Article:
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A Renaissance depiction of Lucian's Ogmios as an emblem of eloquence surpassing strength

Ogmios (also known as Ogmius; Ancient Greek: Ὄγμιος; Latin: Ogmius, Ogimius) was the Celtic deity of eloquence.[1] He is described as resembling a more elderly version of Heracles,[2] and uses his powers of persuasion to bind men to himself,[1][3] with stories describing thin, long chains connecting his tongue to the ears of his followers.

Most of the knowledge about Ogmios comes from comparisons between him and powerful deities and heroes in other ancient cultures.[1][3]

About the deity[edit]

Even though there is not much on the history of Ogmios, one can tell that he was a powerful deity worshipped by the Gauls, the Celtic people of present day France. He is attested not only in Lucian's account, but also in archaeological remains, such as coins and statuary, from the time of the Roman conquest of the Gauls.[1][3]


French specialists give two different explications of the Gaulish name: Philippe Jouët proposed to connect Ogme to the Indo-European root word *Hek- ‘sharp’, ‘stone’, ‘vault’, and to the Greek akmon (meteorite).[4]

According to Xavier Delamarre, the root word would be ‘path’, ‘guide’, confirming in this his role as a psychopomp.[5]


Ogmios was recorded by Lucian, a satirical writer in 2nd-century Samosata in his Hercules. He is described as resembling an older, more tanned version of Heracles, the Greek hero of strength. Ogmios and Heracles both wear lion skins and carry a bow and club in their hands. However Ogmios is depicted with long chains through his smiling mouth that pierce his tongue and attached to the ears of a group of men that willingly and happily follow him.[1][2][3] Anne Ross describes dark complexion as "a not uncommon feature of powerful or malevolent supernatural beings".[6]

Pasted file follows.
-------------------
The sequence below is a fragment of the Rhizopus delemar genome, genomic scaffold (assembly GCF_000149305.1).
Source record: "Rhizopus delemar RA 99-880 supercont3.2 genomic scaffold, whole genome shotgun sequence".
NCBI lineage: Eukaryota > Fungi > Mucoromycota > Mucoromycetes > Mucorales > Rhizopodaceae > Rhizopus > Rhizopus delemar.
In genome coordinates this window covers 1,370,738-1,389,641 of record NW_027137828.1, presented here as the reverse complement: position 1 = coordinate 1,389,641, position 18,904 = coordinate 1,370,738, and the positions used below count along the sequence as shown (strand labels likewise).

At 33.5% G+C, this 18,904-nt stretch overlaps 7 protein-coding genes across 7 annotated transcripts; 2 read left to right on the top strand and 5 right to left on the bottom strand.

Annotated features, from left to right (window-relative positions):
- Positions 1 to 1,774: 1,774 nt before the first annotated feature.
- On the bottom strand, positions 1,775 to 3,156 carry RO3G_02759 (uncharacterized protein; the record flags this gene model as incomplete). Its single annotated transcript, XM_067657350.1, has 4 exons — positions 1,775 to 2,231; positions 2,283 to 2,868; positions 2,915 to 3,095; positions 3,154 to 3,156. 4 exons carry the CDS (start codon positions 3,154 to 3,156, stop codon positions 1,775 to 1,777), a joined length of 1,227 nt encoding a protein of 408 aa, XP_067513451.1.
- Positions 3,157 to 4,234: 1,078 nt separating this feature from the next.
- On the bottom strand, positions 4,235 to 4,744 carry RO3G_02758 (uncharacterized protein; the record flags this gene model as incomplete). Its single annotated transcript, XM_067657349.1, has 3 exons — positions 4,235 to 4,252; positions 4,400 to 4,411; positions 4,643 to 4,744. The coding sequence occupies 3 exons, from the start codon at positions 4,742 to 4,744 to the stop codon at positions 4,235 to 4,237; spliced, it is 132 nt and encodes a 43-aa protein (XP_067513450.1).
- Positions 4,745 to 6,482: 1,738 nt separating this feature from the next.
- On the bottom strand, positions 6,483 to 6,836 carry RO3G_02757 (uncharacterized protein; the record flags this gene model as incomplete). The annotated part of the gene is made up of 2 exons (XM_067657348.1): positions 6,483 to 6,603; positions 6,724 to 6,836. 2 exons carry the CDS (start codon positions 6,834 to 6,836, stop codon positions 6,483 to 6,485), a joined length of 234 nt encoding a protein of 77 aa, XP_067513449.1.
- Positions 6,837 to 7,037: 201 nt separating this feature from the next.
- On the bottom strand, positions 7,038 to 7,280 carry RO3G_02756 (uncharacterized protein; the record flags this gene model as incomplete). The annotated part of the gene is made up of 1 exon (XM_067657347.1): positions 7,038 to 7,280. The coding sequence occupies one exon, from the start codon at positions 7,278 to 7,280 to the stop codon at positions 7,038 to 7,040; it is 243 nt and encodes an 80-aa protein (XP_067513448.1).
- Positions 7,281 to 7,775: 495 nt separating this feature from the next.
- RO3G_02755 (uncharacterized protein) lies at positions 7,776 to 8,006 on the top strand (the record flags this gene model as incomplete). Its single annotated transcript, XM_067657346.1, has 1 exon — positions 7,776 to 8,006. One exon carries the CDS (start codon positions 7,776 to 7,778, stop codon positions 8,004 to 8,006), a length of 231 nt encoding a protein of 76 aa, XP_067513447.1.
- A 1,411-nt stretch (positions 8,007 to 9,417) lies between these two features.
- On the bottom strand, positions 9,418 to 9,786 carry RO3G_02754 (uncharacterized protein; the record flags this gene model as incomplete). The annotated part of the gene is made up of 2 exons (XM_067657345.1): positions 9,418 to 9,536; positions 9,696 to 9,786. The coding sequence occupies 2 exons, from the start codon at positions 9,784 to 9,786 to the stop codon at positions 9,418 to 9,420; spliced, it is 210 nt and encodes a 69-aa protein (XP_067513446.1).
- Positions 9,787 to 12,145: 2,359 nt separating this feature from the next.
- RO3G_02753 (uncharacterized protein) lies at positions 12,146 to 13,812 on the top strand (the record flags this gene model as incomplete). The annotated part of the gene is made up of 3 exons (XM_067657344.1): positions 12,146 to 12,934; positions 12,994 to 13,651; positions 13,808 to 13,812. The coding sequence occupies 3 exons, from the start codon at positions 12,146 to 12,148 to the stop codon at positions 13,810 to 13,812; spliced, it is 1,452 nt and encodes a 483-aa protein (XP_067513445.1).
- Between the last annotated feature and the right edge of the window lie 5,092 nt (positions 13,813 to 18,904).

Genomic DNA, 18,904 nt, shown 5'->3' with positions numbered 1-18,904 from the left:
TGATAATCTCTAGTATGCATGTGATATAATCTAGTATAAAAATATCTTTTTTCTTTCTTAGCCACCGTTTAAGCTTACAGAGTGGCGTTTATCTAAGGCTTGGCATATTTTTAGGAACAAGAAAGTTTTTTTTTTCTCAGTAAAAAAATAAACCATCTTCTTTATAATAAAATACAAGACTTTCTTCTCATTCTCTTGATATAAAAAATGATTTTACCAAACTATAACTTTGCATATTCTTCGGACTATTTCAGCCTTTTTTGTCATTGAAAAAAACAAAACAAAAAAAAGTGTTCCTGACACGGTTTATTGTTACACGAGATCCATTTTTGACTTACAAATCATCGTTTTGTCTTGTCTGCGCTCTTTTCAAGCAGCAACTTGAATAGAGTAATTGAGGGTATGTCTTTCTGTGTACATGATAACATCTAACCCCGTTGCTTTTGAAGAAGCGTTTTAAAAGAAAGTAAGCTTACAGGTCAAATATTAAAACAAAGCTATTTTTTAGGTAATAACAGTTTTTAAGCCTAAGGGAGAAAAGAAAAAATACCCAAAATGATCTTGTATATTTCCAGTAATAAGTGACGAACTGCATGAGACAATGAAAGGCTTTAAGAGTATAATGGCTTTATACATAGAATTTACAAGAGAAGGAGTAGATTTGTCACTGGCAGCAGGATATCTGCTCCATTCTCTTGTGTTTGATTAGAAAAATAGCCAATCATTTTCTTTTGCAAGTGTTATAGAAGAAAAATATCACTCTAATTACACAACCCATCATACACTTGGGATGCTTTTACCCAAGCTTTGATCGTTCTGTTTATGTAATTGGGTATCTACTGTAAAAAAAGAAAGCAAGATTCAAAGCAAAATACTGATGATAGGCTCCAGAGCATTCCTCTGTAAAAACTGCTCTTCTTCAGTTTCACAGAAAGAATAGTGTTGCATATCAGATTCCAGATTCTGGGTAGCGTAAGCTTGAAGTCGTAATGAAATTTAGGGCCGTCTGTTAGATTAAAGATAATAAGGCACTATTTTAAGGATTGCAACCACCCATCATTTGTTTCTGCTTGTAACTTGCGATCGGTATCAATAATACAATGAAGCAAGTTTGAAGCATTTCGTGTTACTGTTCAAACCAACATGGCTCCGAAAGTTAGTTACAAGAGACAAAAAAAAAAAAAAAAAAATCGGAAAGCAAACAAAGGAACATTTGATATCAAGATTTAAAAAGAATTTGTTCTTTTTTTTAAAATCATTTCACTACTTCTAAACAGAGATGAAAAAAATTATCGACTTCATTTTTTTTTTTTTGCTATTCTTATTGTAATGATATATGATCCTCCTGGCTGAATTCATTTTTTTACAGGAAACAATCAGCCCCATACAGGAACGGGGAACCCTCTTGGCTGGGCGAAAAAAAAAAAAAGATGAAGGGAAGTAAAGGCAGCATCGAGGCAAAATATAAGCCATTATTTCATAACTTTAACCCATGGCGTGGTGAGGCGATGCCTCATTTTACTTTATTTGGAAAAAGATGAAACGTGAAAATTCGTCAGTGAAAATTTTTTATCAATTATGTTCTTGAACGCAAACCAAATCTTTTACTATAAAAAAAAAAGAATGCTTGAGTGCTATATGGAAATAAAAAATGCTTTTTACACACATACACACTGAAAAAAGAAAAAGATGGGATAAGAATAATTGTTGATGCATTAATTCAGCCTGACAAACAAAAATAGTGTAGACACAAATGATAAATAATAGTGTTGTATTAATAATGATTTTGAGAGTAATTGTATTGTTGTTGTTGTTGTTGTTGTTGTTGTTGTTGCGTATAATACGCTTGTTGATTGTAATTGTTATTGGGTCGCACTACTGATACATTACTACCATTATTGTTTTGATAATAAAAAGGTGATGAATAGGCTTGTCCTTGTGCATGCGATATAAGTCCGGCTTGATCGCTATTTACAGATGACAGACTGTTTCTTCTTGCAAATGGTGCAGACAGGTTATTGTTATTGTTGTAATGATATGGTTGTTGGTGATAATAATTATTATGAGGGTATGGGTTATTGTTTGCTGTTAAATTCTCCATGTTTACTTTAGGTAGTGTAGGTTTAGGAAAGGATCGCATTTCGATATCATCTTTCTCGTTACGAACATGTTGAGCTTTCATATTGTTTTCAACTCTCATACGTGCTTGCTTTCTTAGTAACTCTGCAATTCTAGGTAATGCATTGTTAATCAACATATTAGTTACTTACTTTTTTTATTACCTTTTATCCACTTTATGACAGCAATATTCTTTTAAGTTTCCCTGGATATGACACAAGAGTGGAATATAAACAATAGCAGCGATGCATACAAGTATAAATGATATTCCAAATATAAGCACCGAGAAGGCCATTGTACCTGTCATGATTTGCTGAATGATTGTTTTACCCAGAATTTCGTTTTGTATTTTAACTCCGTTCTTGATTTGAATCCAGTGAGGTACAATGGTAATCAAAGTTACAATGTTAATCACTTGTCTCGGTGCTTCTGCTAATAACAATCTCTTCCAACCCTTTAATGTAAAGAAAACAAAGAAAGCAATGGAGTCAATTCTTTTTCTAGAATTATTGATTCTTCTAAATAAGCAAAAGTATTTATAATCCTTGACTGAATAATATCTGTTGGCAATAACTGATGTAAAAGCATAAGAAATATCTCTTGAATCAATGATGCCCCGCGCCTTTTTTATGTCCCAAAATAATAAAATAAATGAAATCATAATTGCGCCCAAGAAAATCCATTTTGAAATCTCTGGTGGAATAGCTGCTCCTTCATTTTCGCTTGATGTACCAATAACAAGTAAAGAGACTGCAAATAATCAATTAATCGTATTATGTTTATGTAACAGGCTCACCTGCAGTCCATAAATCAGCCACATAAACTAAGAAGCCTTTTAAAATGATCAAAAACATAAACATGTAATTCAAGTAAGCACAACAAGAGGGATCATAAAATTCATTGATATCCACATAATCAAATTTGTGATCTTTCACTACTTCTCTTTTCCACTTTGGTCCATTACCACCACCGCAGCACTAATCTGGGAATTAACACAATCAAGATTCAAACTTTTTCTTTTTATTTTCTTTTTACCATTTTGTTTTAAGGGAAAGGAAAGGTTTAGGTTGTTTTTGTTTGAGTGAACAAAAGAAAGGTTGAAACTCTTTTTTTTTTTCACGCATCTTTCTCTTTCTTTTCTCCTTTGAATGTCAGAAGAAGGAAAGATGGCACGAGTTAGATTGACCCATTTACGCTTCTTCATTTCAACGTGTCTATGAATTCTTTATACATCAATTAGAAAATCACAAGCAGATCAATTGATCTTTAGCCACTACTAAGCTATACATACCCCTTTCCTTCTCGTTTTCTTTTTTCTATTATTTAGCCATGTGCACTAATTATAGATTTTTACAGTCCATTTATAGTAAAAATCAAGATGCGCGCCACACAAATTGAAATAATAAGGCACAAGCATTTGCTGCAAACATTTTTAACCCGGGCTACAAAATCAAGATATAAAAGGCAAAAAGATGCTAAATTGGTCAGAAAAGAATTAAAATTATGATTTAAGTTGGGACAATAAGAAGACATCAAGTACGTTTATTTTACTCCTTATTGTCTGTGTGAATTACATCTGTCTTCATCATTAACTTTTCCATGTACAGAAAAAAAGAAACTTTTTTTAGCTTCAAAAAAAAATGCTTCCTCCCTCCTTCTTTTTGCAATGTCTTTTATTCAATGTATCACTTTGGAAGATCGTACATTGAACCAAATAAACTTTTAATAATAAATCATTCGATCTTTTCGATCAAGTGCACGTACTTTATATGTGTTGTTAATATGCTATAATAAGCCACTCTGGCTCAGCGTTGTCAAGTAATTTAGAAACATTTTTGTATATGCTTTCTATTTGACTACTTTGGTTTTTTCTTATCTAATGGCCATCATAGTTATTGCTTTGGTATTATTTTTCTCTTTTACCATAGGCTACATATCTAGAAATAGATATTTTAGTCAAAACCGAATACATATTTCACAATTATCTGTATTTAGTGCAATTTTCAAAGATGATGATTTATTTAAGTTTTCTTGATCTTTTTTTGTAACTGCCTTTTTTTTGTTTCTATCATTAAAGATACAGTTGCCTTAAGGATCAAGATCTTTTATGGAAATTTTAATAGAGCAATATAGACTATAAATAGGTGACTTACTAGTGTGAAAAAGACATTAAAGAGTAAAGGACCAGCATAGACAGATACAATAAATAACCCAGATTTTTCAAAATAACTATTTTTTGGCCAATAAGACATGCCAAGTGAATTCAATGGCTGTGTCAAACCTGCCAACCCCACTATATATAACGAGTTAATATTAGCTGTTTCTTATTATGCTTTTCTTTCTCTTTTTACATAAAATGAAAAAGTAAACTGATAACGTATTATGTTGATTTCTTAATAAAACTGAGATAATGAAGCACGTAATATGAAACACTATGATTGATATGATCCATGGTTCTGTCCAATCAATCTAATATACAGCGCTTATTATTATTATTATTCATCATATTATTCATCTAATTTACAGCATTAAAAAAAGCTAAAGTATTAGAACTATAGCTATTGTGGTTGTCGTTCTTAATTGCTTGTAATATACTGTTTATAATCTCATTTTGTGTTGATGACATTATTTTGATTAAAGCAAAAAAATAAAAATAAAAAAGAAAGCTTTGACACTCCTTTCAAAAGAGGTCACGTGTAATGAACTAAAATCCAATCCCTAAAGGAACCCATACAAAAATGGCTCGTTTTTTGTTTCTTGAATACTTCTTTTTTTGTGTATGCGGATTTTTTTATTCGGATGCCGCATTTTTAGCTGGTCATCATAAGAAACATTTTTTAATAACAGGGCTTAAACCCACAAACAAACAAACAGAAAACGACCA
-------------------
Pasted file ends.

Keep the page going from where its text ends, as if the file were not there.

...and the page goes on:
The most striking aspects of Lucian's image of Ogmios are the thin, long chains running from his tongue to the ears of his followers. The chains, made out of amber and gold, represent Ogmios using his powers of persuasion and eloquence to bind his listeners to his every word.[1][7] From the description it appears that Ogmios' followers willingly follow him with cheerful faces and try to get as close to Ogmios as they can. This shows that he has the power to change and influence men's minds so that they want to follow him to the ends of the earth.[1][3]


Ogmios is considered to be a binding god and a psychopomp, both very powerful positions.[1][3] As a binding god he has the ability to bind people onto himself and control their actions. He can also create defixiones, which are tablets that have curses which he can bind on to other people. There are two known defixiones, recovered from Bregenz, Austria, that Ogmios is said to have created.[1][3] Not much is known about the story behind the defixiones, but it is known that one such tablet invokes Ogmios to curse a barren woman so that she can never marry a man.[3]

Ogmios is also a psychopomp, binding the souls of the dead onto himself and leading them to the afterlife.[8][9]

Comparisons to other cultures[edit]

Almost all of the knowledge about Ogmios comes from the comparisons of him to other deities or divine heroes of different ancient cultures. By about 51 B.C. the Roman Empire had conquered Gaul. When the Gauls disappeared so did Ogmios. However, the existence of Ogmios can still be seen in Irish mythology. Their deity, Ogma, has many similarities to Ogmios, which could mean that they were once the same deity.